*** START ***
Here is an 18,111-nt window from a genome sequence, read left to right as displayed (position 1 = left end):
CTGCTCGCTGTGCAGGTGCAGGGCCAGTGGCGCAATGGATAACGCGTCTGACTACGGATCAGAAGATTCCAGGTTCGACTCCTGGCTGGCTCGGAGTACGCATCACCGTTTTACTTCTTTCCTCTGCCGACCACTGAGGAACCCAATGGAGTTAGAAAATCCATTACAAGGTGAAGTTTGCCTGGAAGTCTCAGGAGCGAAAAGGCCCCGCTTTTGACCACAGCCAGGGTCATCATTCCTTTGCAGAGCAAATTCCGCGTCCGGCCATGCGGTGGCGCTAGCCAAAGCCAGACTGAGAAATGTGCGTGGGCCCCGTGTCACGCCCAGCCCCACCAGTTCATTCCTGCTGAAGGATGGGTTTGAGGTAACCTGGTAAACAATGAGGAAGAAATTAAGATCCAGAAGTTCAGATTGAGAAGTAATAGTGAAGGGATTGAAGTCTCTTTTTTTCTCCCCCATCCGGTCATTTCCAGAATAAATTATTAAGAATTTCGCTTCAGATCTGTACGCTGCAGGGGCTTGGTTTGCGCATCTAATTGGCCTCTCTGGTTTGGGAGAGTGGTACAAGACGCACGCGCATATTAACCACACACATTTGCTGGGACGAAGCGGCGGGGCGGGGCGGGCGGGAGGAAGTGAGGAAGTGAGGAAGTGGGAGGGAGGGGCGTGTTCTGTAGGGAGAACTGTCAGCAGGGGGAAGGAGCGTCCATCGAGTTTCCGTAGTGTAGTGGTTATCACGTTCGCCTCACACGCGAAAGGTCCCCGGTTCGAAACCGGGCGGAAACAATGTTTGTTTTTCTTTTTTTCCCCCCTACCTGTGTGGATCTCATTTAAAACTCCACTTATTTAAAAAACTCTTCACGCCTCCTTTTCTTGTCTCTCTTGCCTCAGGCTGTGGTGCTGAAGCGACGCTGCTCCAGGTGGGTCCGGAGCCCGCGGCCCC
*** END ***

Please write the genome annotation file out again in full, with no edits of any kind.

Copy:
Here is an 18,111-nt window from a genome sequence, read left to right as displayed (position 1 = left end):
CTGCTCGCTGTGCAGGTGCAGGGCCAGTGGCGCAATGGATAACGCGTCTGACTACGGATCAGAAGATTCCAGGTTCGACTCCTGGCTGGCTCGGAGTACGCATCACCGTTTTACTTCTTTCCTCTGCCGACCACTGAGGAACCCAATGGAGTTAGAAAATCCATTACAAGGTGAAGTTTGCCTGGAAGTCTCAGGAGCGAAAAGGCCCCGCTTTTGACCACAGCCAGGGTCATCATTCCTTTGCAGAGCAAATTCCGCGTCCGGCCATGCGGTGGCGCTAGCCAAAGCCAGACTGAGAAATGTGCGTGGGCCCCGTGTCACGCCCAGCCCCACCAGTTCATTCCTGCTGAAGGATGGGTTTGAGGTAACCTGGTAAACAATGAGGAAGAAATTAAGATCCAGAAGTTCAGATTGAGAAGTAATAGTGAAGGGATTGAAGTCTCTTTTTTTCTCCCCCATCCGGTCATTTCCAGAATAAATTATTAAGAATTTCGCTTCAGATCTGTACGCTGCAGGGGCTTGGTTTGCGCATCTAATTGGCCTCTCTGGTTTGGGAGAGTGGTACAAGACGCACGCGCATATTAACCACACACATTTGCTGGGACGAAGCGGCGGGGCGGGGCGGGCGGGAGGAAGTGAGGAAGTGAGGAAGTGGGAGGGAGGGGCGTGTTCTGTAGGGAGAACTGTCAGCAGGGGGAAGGAGCGTCCATCGAGTTTCCGTAGTGTAGTGGTTATCACGTTCGCCTCACACGCGAAAGGTCCCCGGTTCGAAACCGGGCGGAAACAATGTTTGTTTTTCTTTTTTTCCCCCCTACCTGTGTGGATCTCATTTAAAACTCCACTTATTTAAAAAACTCTTCACGCCTCCTTTTCTTGTCTCTCTTGCCTCAGGCTGTGGTGCTGAAGCGACGCTGCTCCAGGTGGGTCCGGAGCCCGCGGCCCC